"* * * the general assembly, cognizant of the remedial purposes of the workmen's compensation act, employed the word `compensation' as the same is used in § 28-35-45 to include payments for medical services and charges as well as hospitalization and medicines."[2]Id. at 224-225, 251 A.2d at 409.

We come now to the question raised in this appeal. We must decide what the General Assembly meant by the word "compensation" in § 28-35-9. We believe that the reasoning of the court in Thompson, supra, is equally applicable here. The words used in a statute must be given their ordinary and customary meaning unless a contrary intention clearly appears on the face of the statute. As we said in Podborski v. William H. Haskell Mfg. Co., 109 R.I. 1, 8, 279 A.2d 914, 918 (1971):

"* * * except in the case of equivocal and ambiguous language, the words of a statute cannot be interpreted or extended but must be applied literally. * * * The Legislature's meaning and intention must first be sought in the language of the statute itself, and if the language is plain and unambiguous, and expresses a single definite and sensible meaning, that meaning is conclusively presumed to be the Legislature's intended meaning and the statute must be interpreted literally."

The language of § 28-35-9 is plain and unambiguous. The word "compensation" in its customary and ordinary meaning encompasses a broad range of areas under our Act. It includes not only benefits for total incapacity but also partial incapacity, specific compensation for loss of limb, hearing, sight, disfigurement, dependency benefits, and medical expenses as well. The full commission said that "it would be straining the language of the general assembly" to hold that an employer who voluntarily pays medical bills incurred by an employee has admitted the employee is entitled to compensation under the Act. In our opinion, however, it would be straining the language of the General Assembly to hold that the payment of medical bills is not a payment of compensation. To hold that the General Assembly did not intend that the payment of medical bills be considered as a payment of compensation under § 28-35-9 would require us to ignore the clear and plain meaning of the language employed by the General Assembly. This we cannot do.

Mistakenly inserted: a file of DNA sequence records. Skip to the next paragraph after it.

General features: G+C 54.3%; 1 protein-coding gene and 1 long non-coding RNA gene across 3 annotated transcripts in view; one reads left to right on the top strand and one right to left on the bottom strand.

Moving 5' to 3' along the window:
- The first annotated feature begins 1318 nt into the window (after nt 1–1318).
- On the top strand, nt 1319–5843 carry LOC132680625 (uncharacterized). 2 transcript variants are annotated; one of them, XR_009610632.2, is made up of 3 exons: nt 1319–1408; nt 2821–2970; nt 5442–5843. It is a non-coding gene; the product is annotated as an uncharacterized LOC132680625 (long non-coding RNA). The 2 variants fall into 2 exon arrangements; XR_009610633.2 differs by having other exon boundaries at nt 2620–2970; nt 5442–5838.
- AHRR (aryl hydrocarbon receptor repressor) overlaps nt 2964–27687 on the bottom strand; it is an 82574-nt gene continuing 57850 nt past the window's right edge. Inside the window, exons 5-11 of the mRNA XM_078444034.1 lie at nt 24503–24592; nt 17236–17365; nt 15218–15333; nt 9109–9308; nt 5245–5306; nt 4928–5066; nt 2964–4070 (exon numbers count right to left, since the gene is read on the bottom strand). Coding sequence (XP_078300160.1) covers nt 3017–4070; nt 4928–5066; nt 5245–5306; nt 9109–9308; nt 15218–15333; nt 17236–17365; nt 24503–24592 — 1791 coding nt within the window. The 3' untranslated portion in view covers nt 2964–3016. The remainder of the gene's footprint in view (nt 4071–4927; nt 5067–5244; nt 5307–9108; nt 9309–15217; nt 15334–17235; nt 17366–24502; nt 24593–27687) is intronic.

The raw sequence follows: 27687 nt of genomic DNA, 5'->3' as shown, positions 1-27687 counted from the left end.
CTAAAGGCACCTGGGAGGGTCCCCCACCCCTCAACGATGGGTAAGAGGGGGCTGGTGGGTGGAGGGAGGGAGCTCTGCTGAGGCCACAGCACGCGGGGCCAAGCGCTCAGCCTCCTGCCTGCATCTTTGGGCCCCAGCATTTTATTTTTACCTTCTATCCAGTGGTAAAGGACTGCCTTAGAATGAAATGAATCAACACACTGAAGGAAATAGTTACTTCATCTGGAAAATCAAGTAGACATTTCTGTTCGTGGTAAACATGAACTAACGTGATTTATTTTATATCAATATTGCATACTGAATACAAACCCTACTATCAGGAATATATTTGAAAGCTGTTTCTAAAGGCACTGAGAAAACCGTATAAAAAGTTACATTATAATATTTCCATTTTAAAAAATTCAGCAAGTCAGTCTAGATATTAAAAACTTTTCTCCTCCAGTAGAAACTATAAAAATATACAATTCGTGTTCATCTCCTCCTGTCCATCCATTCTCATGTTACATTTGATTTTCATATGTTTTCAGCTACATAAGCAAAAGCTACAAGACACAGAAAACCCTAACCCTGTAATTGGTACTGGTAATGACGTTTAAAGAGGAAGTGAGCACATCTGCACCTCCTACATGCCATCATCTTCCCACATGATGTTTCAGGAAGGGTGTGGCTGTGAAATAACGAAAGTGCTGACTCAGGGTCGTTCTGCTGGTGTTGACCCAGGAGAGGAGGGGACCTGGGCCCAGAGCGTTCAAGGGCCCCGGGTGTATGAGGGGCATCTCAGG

Accordingly, we hold that the payment by respondent of the medical bills to the two physicians who treated petitioner for his injuries was a payment of compensation within the meaning of § 28-35-9, and, thus, an admission on the part of respondent that petitioner "* * * is entitled to compensation under the provisions of chapters 29 to 38, inclusive * * *."

However, the admission created by § 28-35-9 is not conclusive proof of petitioner's entitlement to compensation benefits; it is merely a factor which the trial commissioner must consider and weigh, together with all the other evidence in the case, in determining whether petitioner has sustained his burden of proving his entitlement to benefits under the Act. See Rossi v. Ronci, 63 R.I. 250, 261, 7 A.2d 773, 779 (1939). In the case at bar, as we have *19 noted above, the trial commissioner did not consider the effect of respondent's payment of the medical bills, and the full commission held, that the payment of those bills was not the payment of compensation within the meaning of § 28-35-9. They both erred.

The petitioner's appeal is sustained and the decree appealed from is reversed. The cause is remanded to the Workmen's Compensation Commission for further proceedings, in accordance with this opinion, to determine whether the petitioner is entitled to compensation benefits under the Workmen's Compensation Act.

NOTES

[1] Section 28-35-9 reads as follows:

"Payment of compensation without agreement.In the event that an employer or insurer makes payment of compensation to an employee without executing a memorandum of agreement such payment shall constitute an admission that the employee is entitled to compensation under the provisions of chapters 29 to 38, inclusive, of this title and such employer or insurer shall not be entitled to any credit for such payment if the employee is awarded compensation in accordance with the provisions of said chapters."

[2] See also Redfearn v. Pawtuxet Valley Dyeing Co., 105 R.I. 81, 87, 249 A.2d 657, 661 (1969); Atlantic Rayon Corp. v. Macedo, 73 R.I. 157, 159, 53 A.2d 756, 757 (1947).